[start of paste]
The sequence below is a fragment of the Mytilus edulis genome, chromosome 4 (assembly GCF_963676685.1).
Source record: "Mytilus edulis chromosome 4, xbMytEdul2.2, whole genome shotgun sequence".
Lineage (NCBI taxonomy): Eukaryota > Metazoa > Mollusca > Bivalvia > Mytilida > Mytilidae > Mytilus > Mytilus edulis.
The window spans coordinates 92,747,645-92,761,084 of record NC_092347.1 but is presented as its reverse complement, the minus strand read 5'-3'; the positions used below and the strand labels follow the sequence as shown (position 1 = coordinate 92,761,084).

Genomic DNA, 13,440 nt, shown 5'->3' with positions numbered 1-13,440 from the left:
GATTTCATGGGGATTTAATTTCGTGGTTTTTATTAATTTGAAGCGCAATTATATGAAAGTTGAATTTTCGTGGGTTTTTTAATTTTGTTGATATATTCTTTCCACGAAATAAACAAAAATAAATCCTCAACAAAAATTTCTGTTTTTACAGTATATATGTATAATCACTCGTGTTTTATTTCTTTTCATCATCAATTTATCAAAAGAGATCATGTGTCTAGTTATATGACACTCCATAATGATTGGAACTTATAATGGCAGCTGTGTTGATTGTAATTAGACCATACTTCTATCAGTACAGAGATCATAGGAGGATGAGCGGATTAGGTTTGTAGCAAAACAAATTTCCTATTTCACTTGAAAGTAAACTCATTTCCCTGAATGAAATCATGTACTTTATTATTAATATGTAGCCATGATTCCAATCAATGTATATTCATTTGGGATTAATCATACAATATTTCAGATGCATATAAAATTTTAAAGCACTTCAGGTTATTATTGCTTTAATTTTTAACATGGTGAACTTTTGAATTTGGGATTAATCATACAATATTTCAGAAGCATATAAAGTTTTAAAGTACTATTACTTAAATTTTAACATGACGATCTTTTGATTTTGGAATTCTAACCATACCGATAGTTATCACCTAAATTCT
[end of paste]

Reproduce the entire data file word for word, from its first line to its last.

The sequence below is a fragment of the Mytilus edulis genome, chromosome 4 (assembly GCF_963676685.1).
Source record: "Mytilus edulis chromosome 4, xbMytEdul2.2, whole genome shotgun sequence".
Lineage (NCBI taxonomy): Eukaryota > Metazoa > Mollusca > Bivalvia > Mytilida > Mytilidae > Mytilus > Mytilus edulis.
The window spans coordinates 92,747,645-92,761,084 of record NC_092347.1 but is presented as its reverse complement, the minus strand read 5'-3'; the positions used below and the strand labels follow the sequence as shown (position 1 = coordinate 92,761,084).

Genomic DNA, 13,440 nt, shown 5'->3' with positions numbered 1-13,440 from the left:
GATTTCATGGGGATTTAATTTCGTGGTTTTTATTAATTTGAAGCGCAATTATATGAAAGTTGAATTTTCGTGGGTTTTTTAATTTTGTTGATATATTCTTTCCACGAAATAAACAAAAATAAATCCTCAACAAAAATTTCTGTTTTTACAGTATATATGTATAATCACTCGTGTTTTATTTCTTTTCATCATCAATTTATCAAAAGAGATCATGTGTCTAGTTATATGACACTCCATAATGATTGGAACTTATAATGGCAGCTGTGTTGATTGTAATTAGACCATACTTCTATCAGTACAGAGATCATAGGAGGATGAGCGGATTAGGTTTGTAGCAAAACAAATTTCCTATTTCACTTGAAAGTAAACTCATTTCCCTGAATGAAATCATGTACTTTATTATTAATATGTAGCCATGATTCCAATCAATGTATATTCATTTGGGATTAATCATACAATATTTCAGATGCATATAAAATTTTAAAGCACTTCAGGTTATTATTGCTTTAATTTTTAACATGGTGAACTTTTGAATTTGGGATTAATCATACAATATTTCAGAAGCATATAAAGTTTTAAAGTACTATTACTTAAATTTTAACATGACGATCTTTTGATTTTGGAATTCTAACCATACCGATAGTTATCACCTAAATTCT